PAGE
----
According to a report by Plastic Oceans, humans produce more than 380 million tons of plastic annually. Of this plastic, 50% is single-use, and 10 million tons end up in our oceans every year.
Next month will mark the beginning of Plastic Free July, an event designed to raise global awareness of our plastic problem. With over 100 million participants every year from 190 countries, the team behind the initiative challenges us to imagine a world free of plastic waste.
If you are interested in reducing the amount of plastic you use, find out how you could do so and live an eco-friendlier life for Plastic Free July this year.
Find the single-use plastics around your home
Plastics can infiltrate your home through products you might not suspect, so a good first step can be to identify and eliminate the single-use plastics that have made their way into your household.
In the kitchen, avoid pre-packaged food, especially meat and fish. Cleaning products are also major offenders, as many cleaning supplies such as dish soap or window cleaner come in plastic containers.
Be wary of items like disposable razors and plastic soap and shampoo bottles in your bathroom. Most wet wipes, sanitary products, and even toothpaste tubes are also unrecyclable plastics that end up in landfill.
Also consider items that are not a staple in everyday life that can still cause damage to the environment. For example, chewing gum, glitter, or balloons are designed to only be used once before ending up in the bin.
Start using viable alternatives
Once you have sought out the plastic in your home, you can start to look at alternatives to help you replace them.
Avoid pre-packaged foods by finding your local butcher, fishmonger, or deli counter, and bring your own reusable bags or containers to transport your food home. Try buying fruit and vegetables loose at the supermarket or visit local markets so you can purchase them without the unnecessary plastic packaging.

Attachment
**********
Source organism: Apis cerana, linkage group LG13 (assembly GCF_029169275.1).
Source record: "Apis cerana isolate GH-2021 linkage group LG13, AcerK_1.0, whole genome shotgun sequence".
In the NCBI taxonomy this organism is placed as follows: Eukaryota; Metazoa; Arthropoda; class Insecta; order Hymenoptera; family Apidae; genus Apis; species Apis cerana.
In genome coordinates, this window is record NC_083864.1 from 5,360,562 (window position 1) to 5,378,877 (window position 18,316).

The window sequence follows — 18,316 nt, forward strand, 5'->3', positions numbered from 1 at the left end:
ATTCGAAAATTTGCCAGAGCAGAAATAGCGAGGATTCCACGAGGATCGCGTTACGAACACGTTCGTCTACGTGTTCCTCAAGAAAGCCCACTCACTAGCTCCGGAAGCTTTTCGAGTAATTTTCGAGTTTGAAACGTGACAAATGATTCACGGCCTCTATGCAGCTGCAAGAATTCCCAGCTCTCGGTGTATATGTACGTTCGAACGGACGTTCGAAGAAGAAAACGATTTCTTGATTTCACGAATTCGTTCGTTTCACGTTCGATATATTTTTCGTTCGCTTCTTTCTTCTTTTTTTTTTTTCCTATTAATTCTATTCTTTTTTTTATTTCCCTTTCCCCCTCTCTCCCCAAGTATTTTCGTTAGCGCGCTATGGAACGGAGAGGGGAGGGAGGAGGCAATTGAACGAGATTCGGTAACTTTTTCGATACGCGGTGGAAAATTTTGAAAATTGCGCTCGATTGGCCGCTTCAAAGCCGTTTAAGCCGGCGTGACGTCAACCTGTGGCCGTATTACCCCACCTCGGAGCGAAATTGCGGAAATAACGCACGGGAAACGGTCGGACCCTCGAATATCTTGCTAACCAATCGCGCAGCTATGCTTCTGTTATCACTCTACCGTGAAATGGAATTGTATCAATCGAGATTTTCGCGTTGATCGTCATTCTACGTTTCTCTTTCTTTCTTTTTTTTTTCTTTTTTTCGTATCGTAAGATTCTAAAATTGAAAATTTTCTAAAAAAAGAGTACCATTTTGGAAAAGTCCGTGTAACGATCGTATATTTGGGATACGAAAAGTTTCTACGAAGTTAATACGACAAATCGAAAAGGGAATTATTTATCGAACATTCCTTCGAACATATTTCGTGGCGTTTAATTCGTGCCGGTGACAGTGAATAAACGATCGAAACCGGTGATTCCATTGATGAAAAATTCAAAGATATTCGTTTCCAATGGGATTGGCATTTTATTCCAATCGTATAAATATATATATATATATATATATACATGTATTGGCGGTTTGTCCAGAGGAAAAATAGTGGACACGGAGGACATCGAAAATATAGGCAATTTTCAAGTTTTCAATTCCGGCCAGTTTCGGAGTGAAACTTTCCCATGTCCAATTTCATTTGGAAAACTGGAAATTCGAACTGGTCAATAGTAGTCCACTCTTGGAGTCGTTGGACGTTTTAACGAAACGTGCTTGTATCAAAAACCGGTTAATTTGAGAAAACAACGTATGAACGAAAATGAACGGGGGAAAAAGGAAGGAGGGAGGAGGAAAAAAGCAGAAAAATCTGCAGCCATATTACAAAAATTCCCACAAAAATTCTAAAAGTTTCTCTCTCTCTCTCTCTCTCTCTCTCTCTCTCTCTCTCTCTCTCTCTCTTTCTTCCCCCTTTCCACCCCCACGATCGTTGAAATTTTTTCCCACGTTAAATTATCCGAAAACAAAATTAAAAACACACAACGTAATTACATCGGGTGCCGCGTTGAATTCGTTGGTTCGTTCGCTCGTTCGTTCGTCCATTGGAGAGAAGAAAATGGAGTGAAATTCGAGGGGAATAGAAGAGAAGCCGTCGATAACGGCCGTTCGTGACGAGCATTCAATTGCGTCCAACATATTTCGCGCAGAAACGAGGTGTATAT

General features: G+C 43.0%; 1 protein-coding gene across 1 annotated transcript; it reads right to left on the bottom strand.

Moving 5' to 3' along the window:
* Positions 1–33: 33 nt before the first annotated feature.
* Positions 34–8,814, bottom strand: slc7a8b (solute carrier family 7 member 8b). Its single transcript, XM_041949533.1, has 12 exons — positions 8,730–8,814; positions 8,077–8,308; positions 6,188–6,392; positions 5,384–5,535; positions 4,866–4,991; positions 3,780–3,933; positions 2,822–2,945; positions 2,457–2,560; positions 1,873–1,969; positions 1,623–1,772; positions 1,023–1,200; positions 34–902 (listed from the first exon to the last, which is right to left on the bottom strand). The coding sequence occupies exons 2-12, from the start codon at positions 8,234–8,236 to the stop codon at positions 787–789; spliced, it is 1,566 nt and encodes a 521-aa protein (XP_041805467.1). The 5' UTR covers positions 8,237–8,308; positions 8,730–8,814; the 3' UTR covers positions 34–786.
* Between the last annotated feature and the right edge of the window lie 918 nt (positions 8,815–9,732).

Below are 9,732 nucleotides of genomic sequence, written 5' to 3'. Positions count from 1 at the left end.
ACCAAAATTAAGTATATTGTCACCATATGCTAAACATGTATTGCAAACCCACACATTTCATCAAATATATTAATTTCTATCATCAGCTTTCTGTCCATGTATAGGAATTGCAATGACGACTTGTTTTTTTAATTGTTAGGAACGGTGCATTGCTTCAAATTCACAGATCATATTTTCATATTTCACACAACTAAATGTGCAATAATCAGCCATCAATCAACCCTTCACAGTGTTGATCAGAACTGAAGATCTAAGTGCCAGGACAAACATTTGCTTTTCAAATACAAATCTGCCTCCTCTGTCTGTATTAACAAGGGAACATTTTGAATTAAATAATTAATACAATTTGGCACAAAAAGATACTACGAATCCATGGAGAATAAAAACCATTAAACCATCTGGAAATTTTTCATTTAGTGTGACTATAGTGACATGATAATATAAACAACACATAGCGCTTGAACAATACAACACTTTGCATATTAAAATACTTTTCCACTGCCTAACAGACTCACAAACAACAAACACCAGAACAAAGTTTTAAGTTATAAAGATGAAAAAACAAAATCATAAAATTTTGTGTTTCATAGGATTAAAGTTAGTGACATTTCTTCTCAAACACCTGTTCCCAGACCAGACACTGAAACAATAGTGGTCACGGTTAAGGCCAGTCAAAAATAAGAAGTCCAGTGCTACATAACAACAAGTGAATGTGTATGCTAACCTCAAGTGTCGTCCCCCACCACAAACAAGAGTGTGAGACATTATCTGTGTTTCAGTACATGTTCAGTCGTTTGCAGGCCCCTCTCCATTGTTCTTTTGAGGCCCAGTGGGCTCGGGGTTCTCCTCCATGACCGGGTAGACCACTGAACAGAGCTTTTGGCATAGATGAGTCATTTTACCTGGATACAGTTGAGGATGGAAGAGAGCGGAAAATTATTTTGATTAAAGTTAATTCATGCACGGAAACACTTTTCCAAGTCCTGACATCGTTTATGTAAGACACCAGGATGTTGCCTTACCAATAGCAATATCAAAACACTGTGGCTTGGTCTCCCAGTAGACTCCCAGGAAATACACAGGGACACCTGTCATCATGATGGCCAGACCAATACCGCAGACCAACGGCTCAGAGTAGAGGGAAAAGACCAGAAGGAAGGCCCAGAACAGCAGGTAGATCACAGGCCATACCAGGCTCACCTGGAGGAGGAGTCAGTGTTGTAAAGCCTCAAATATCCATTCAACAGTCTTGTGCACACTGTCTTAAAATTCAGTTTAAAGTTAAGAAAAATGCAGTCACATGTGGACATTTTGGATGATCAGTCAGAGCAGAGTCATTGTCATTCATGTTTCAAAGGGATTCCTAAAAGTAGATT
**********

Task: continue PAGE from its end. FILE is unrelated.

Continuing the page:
There are also dedicated “refill” shops that allow you to buy a variety of loose foods, from pasta and cereals to beans and pulses.
Bottles of cleaning and hygiene products can often be refilled so the bottle is used multiple times. Similarly, you can reduce your waste drastically by changing the blades of your razor rather than tossing out the entire thing, and using a flannel instead of wet wipes.
For the more unusual single-use plastics, it can better to invest in items you can use repeatedly. High-quality decorations for parties, whether handmade or bought, will last you plenty of birthdays or Christmases and remove the need for waste. You can save the planet and prevent glitter from ever sticking in your carpet again in one go!
There are also more interesting solutions to problems most people never consider. For example, you can buy bars of soap instead of liquid-dispensing plastic bottles, and you can even line your bin with newspaper instead of using plastic bin bags.
Buy high-quality, reusable items to replace weak, single-use plastics
Investing in reusable items will not only help you to be eco-friendlier, but can also save you money in the long run.
Reusing a metal water bottle instead of buying lots of plastic bottles when you are out and about is one way you can significantly reduce the waste you produce.
Other more innovative solutions could be using loose-leaf tea and a strainer. This can be more sustainable than buying teabags, as many brands surprisingly often contain plastic.
Say “no” when you are offered single-use plastics
Perhaps the most significant way you can reduce your plastic waste is simply by saying “no” when you are offered a single-use plastic item.
Whether it be a plastic straw, a carrier bag in the supermarket, or a plastic fork with your fish and chips, turning it down can have a huge impact on the planet.
Not only can you place confidence in knowing you have reduced the amount of plastic you use personally, but it might also encourage a conversation with your friends and family to convince them to cut back as well.
If you ever find yourself without the reusable items you bought, there are still ways to avoid reverting to single-use plastic. For example, using a water fountain or purchasing a glass bottle of water and reusing it will save you from throwing away a plastic bottle.
These changes may seem small on their own. But as they begin to accumulate, you can make a meaningful difference. By joining the company of millions of other participants cutting down their plastic use, you can make a significant contribution to the global plastic problem.